Metric Monday



For the past year, Metric Monday has focused on metrics that matter for communication and PR professionals through specific measures of inputs, outputs and outcomes across a range of industries.

In this next series, our attention turns from “what” we measure to “how” we measure.

So if you’re back in the era of focus groups, content analysis and paper surveys, it’s time for a refresh and a look at the new and emerging research methods available to communicators.


New ways to measure:

Neuromarketing is taking consumer behaviour research to a whole new level by looking at brain responses to stimuli in real time – making it equally relevant to communicators interested in understanding consumer behaviour.

This new field uses medical technologies such as functional Magnetic Resonance Imaging (fMRI) to study the brain’s responses to marketing stimuli.

Researchers using neuromarketing aim to better measure and understand consumer preferences as the verbal response to the question “Do you like this product or organisation?” may not always be the true answer.

Technologies measure changes in activity in parts of the brain to learn why consumers make the decisions they do, and what part of the brain is telling them to do it – with the results being more revealing than self-reporting on surveys or via focus groups.

Neuromarketing is providing powerful insights into a range of consumer responses associated with eye gaze, packaging, colour, comparing campaigns, decision-making, customer satisfaction and much more.

Not surprisingly, this innovative form of research comes with its own challenges including cost and credibility along with issues of ethics and personal intrusion.



Metric Monday Archives


New ways to measure:
Research gamification

Here’s another tongue twister! Gaming techniques are being used to improve the quality of feedback from online research. Gamification involves using gaming techniques in a non-game setting like research.

Games and stories go hand in hand. Games are almost always driven by a back story (even a simplistic one). Games channel human behaviour into structured rules; the information we can collect from a game is not limited to just the outcome of who won or lost. In some cases, the act of taking part in a game creates more value for a research audience than observing a game.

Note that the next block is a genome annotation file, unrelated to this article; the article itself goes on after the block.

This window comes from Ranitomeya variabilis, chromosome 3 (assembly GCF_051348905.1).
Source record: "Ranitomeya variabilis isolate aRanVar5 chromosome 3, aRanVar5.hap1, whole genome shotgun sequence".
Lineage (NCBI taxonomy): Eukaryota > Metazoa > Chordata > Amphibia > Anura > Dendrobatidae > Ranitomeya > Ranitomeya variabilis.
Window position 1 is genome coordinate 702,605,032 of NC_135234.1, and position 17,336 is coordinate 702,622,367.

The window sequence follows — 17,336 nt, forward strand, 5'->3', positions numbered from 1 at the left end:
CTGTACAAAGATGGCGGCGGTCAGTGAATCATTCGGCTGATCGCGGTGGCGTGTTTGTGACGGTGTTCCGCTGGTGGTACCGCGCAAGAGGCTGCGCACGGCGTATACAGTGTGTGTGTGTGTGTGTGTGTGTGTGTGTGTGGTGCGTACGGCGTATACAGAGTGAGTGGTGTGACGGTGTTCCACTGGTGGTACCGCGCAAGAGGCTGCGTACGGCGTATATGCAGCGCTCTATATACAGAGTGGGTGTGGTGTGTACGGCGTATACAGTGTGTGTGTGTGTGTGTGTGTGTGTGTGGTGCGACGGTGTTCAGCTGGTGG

Gamification has already entered many parts of our online lives. For example, social media networks reward us with social approval in the form of “likes,” “shares,” or “comments.” The psychology of gamification is undeniable; everyone likes to be rewarded.

By taking this approach to research and rewarding and challenging respondents, researchers may begin to see more thorough responses, leading to deeper insights within their target audience.

The bottom line is that the engaging nature of gamification research prompts respondents to spend more time on each question, and challenges them to dig deeper. The result is higher quality responses while engaging a higher quantity of respondents.



#MetricMonday New ways to measure - Mobile ethnography

New ways to measure:
Mobile ethnography

If you can wrap your mouth around this research method, you’ll be off to a great start!

Put simply, ethnography is the practice of spending a long period of time with a subject group in order to better understand their culture, interactions, behaviours, decisions, thoughts and opinions. Because this is an extremely time-intensive process, the modern practice of self-ethnography is becoming popular.

In this method, the target audience member becomes the researcher. Participants are asked to record their thoughts, feelings, and decisions on a regular basis through guided journaling, shooting video from their mobile, responding to prompts, and other research methods.